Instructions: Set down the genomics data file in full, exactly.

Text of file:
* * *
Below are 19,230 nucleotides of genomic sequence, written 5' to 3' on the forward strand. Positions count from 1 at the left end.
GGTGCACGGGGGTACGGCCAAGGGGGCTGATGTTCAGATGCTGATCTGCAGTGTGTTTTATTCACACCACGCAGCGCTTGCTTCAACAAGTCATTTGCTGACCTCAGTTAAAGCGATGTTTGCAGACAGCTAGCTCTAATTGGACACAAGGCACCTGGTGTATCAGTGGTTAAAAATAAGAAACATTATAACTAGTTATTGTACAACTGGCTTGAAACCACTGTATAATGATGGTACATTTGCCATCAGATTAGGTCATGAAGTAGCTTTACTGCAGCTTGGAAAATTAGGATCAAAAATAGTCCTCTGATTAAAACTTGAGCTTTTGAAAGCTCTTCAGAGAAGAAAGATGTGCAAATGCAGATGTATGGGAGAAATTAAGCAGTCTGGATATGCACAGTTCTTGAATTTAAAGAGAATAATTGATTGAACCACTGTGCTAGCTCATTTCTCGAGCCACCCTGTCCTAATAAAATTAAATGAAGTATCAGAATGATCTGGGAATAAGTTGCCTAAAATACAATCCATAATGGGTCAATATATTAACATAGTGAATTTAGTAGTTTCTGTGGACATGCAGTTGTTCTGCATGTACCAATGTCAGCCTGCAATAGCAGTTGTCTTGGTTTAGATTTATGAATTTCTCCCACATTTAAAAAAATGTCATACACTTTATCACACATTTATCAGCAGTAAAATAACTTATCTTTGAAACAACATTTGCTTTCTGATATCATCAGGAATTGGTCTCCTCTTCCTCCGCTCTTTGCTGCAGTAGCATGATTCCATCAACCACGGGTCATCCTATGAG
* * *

Below are 19,230 nucleotides of genomic sequence, written 5' to 3' on the forward strand. Positions count from 1 at the left end.
GGTGCACGGGGGTACGGCCAAGGGGGCTGATGTTCAGATGCTGATCTGCAGTGTGTTTTATTCACACCACGCAGCGCTTGCTTCAACAAGTCATTTGCTGACCTCAGTTAAAGCGATGTTTGCAGACAGCTAGCTCTAATTGGACACAAGGCACCTGGTGTATCAGTGGTTAAAAATAAGAAACATTATAACTAGTTATTGTACAACTGGCTTGAAACCACTGTATAATGATGGTACATTTGCCATCAGATTAGGTCATGAAGTAGCTTTACTGCAGCTTGGAAAATTAGGATCAAAAATAGTCCTCTGATTAAAACTTGAGCTTTTGAAAGCTCTTCAGAGAAGAAAGATGTGCAAATGCAGATGTATGGGAGAAATTAAGCAGTCTGGATATGCACAGTTCTTGAATTTAAAGAGAATAATTGATTGAACCACTGTGCTAGCTCATTTCTCGAGCCACCCTGTCCTAATAAAATTAAATGAAGTATCAGAATGATCTGGGAATAAGTTGCCTAAAATACAATCCATAATGGGTCAATATATTAACATAGTGAATTTAGTAGTTTCTGTGGACATGCAGTTGTTCTGCATGTACCAATGTCAGCCTGCAATAGCAGTTGTCTTGGTTTAGATTTATGAATTTCTCCCACATTTAAAAAAATGTCATACACTTTATCACACATTTATCAGCAGTAAAATAACTTATCTTTGAAACAACATTTGCTTTCTGATATCATCAGGAATTGGTCTCCTCTTCCTCCGCTCTTTGCTGCAGTAGCATGATTCCATCAACCACGGGTCATCCTATGAG